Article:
Independent power producer Golomoti JCM Solar Corporation Limited has called for expressions of interest to select contractors for engineering, procurement and construction and for operations and maintenance services for a 20 MW solar plant at Golomoti, central Malawi.
The project, according to Canadian private equity firm JCM Power, will feature Tier 1 PV panels and string inverters and will include construction of a 400-meter 33 kV or 132 kV transmission line.
Through the pre-qualification phase, Malawian company JCM intends to shortlist up to five bidders, with the first deadline for submission of expressions of interest on May 6. The shortlisted contractors will be announced a week later.
The plant is set to sell power to utility the Electricity Supply Corporation of Malawi Limited (ESCOM) under a long-term PPA. The facility will be owned and operated by ProjectCo, a special purpose vehicle formed by JCM Power and UK-based infrastructure project development and funding services company InfraCo Africa, which focuses on sub-Saharan Africa.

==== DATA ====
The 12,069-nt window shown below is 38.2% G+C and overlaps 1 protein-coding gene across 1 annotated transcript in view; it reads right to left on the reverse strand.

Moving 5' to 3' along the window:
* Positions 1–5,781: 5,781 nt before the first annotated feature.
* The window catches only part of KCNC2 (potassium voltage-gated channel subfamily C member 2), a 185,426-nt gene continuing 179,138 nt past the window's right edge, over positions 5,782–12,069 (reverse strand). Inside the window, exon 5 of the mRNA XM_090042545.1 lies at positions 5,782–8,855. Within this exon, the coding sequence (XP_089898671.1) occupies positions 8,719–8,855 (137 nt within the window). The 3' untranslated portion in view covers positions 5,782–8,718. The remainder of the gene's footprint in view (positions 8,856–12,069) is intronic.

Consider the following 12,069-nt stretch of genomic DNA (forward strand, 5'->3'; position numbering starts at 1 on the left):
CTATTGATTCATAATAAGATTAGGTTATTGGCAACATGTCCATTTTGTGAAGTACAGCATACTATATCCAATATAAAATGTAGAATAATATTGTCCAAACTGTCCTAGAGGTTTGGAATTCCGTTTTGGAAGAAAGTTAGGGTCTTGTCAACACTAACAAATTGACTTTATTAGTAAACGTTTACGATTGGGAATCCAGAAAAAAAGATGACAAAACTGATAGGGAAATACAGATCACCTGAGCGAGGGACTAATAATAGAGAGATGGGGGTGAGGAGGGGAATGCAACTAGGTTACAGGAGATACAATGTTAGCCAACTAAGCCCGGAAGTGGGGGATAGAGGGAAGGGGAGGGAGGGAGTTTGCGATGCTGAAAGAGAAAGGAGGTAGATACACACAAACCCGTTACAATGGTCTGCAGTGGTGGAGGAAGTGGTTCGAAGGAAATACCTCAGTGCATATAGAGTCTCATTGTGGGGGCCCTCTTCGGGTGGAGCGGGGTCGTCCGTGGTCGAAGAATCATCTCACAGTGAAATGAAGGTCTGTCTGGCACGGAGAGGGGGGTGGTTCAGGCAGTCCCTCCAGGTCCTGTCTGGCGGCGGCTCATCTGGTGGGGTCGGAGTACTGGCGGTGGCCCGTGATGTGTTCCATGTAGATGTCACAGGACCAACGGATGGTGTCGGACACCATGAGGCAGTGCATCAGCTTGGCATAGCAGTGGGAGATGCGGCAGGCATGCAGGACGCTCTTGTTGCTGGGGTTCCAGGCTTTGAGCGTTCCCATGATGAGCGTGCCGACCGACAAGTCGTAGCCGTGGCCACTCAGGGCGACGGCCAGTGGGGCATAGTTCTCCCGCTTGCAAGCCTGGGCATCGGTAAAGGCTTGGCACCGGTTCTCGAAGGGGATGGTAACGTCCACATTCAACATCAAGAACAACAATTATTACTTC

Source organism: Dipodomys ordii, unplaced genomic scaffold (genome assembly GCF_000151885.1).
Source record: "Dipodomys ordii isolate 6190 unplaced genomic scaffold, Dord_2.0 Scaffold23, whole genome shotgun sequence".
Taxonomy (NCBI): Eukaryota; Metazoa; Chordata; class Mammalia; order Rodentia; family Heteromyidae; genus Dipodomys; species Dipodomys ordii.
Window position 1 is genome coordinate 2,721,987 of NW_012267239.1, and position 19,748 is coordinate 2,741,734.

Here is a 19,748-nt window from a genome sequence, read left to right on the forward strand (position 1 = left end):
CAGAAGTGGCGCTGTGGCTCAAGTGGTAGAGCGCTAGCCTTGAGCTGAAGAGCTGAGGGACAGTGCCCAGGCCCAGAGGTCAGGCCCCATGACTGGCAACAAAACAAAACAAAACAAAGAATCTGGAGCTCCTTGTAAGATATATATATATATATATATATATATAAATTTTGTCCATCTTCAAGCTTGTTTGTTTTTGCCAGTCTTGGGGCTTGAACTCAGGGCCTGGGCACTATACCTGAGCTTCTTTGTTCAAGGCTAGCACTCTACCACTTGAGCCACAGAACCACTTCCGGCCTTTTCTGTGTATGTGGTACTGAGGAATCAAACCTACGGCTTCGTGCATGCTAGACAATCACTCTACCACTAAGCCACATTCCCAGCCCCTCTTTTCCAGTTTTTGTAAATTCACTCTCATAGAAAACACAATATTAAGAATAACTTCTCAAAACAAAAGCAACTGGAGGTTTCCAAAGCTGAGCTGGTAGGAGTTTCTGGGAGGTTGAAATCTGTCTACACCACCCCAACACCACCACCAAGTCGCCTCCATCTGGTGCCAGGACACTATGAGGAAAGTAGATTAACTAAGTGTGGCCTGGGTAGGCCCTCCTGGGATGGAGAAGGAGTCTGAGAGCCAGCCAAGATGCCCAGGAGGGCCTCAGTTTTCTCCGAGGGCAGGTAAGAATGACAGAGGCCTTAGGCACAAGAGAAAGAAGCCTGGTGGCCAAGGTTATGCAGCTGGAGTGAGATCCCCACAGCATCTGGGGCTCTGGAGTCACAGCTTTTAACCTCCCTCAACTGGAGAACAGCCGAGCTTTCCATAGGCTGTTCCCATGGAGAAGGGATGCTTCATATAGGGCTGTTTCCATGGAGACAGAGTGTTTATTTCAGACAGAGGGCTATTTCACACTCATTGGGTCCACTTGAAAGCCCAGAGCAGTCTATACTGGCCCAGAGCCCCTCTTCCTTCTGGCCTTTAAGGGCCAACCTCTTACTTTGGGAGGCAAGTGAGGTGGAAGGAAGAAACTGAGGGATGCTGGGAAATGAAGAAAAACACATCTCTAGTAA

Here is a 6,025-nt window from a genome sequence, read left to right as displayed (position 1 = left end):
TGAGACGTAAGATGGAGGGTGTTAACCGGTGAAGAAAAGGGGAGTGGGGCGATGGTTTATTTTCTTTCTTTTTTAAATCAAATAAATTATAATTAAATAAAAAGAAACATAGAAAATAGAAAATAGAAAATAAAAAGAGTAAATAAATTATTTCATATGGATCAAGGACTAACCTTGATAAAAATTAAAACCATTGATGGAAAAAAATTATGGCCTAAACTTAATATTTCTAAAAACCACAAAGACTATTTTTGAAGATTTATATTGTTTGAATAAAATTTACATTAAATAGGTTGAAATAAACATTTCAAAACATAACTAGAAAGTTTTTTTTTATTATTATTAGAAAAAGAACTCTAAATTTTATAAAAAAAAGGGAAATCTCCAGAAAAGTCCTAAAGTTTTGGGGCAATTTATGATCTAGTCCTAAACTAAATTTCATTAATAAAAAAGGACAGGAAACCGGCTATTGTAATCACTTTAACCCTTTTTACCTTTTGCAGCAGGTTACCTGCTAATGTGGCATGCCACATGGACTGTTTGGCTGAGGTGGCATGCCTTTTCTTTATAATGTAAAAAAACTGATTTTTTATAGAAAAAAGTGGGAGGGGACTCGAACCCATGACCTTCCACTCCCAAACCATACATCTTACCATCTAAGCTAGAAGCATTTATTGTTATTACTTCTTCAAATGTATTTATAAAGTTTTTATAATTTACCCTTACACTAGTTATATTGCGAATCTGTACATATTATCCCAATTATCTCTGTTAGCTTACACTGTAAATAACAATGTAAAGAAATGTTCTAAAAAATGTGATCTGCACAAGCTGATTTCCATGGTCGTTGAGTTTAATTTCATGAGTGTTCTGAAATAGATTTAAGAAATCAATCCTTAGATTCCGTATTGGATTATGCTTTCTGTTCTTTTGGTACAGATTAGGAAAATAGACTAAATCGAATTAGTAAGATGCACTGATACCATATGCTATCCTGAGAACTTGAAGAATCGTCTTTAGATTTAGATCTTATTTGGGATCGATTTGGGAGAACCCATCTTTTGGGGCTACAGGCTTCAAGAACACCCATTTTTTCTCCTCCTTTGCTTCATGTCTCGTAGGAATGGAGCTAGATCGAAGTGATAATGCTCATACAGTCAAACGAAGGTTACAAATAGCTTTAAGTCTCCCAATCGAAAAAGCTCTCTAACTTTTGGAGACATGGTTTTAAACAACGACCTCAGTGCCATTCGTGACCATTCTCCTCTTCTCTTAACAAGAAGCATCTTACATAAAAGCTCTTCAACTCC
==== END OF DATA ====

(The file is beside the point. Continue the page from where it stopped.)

Electricity access goal
InfraCo is expected to provide the development capital to bring the project to financial close and JCM will supply project development services. No financial details relating to the project were revealed by JCM Power.
The two companies are already partnering on construction of Malawi’s largest PV plant – the 60 MW Salima project – for which JCM issued a similar EPC tender in February 2018. That project, which will also sell power to ESCOM under a 20-year PPA, was selected in a public tender held by Malawi’s government between December 2016 and May 2017.
In February 2017, the Malawian power provider announced a plan to add around 70 MW of solar generation capacity to the national grid by contracting independent power producers.
In September, South Africa’s Council for Scientific and Industrial Research launched a tender to seek consultants for the development of a technology roadmap for solar development in Malawi.
Only 5% of Malawi’s rural population has access to power, a figure that rises to 46% in urban areas. That means only 12% of the nation’s population has access to electricity and the government wants to raise that figure to 30% by 2030.